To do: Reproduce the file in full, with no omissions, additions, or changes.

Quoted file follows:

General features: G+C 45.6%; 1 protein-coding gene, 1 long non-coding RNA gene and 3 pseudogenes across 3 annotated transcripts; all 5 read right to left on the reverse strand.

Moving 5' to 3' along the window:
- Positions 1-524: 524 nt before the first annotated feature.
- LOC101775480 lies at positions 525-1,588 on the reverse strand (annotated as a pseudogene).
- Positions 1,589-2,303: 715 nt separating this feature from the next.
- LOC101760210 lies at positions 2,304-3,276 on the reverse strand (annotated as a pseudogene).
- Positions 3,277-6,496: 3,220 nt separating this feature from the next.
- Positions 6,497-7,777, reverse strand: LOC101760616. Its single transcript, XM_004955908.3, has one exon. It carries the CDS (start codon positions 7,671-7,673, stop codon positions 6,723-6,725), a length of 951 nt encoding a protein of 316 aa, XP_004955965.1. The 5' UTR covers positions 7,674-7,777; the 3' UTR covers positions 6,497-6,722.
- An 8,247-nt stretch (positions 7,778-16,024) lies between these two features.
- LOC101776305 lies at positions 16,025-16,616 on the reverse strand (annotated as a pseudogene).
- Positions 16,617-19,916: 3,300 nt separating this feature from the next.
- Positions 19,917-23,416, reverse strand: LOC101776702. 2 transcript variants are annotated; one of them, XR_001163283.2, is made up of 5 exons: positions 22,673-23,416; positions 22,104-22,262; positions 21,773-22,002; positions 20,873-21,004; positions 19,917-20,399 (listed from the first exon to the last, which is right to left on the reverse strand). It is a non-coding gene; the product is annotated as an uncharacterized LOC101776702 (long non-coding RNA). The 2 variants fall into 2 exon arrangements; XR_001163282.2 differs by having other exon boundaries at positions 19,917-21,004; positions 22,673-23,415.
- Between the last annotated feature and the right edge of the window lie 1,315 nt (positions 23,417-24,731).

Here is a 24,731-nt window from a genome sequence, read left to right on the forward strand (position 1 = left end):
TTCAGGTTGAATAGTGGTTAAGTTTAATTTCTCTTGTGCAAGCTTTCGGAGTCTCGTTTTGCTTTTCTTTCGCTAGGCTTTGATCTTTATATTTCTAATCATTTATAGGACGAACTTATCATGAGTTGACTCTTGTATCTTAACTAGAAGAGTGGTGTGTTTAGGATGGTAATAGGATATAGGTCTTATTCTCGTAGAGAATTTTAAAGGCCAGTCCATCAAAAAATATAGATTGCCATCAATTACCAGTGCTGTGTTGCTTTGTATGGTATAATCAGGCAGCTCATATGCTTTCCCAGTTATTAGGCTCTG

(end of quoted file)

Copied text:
General features: G+C 45.6%; 1 protein-coding gene, 1 long non-coding RNA gene and 3 pseudogenes across 3 annotated transcripts; all 5 read right to left on the reverse strand.

Moving 5' to 3' along the window:
- Positions 1-524: 524 nt before the first annotated feature.
- LOC101775480 lies at positions 525-1,588 on the reverse strand (annotated as a pseudogene).
- Positions 1,589-2,303: 715 nt separating this feature from the next.
- LOC101760210 lies at positions 2,304-3,276 on the reverse strand (annotated as a pseudogene).
- Positions 3,277-6,496: 3,220 nt separating this feature from the next.
- Positions 6,497-7,777, reverse strand: LOC101760616. Its single transcript, XM_004955908.3, has one exon. It carries the CDS (start codon positions 7,671-7,673, stop codon positions 6,723-6,725), a length of 951 nt encoding a protein of 316 aa, XP_004955965.1. The 5' UTR covers positions 7,674-7,777; the 3' UTR covers positions 6,497-6,722.
- An 8,247-nt stretch (positions 7,778-16,024) lies between these two features.
- LOC101776305 lies at positions 16,025-16,616 on the reverse strand (annotated as a pseudogene).
- Positions 16,617-19,916: 3,300 nt separating this feature from the next.
- Positions 19,917-23,416, reverse strand: LOC101776702. 2 transcript variants are annotated; one of them, XR_001163283.2, is made up of 5 exons: positions 22,673-23,416; positions 22,104-22,262; positions 21,773-22,002; positions 20,873-21,004; positions 19,917-20,399 (listed from the first exon to the last, which is right to left on the reverse strand). It is a non-coding gene; the product is annotated as an uncharacterized LOC101776702 (long non-coding RNA). The 2 variants fall into 2 exon arrangements; XR_001163282.2 differs by having other exon boundaries at positions 19,917-21,004; positions 22,673-23,415.
- Between the last annotated feature and the right edge of the window lie 1,315 nt (positions 23,417-24,731).

Here is a 24,731-nt window from a genome sequence, read left to right on the forward strand (position 1 = left end):
TTCAGGTTGAATAGTGGTTAAGTTTAATTTCTCTTGTGCAAGCTTTCGGAGTCTCGTTTTGCTTTTCTTTCGCTAGGCTTTGATCTTTATATTTCTAATCATTTATAGGACGAACTTATCATGAGTTGACTCTTGTATCTTAACTAGAAGAGTGGTGTGTTTAGGATGGTAATAGGATATAGGTCTTATTCTCGTAGAGAATTTTAAAGGCCAGTCCATCAAAAAATATAGATTGCCATCAATTACCAGTGCTGTGTTGCTTTGTATGGTATAATCAGGCAGCTCATATGCTTTCCCAGTTATTAGGCTCTG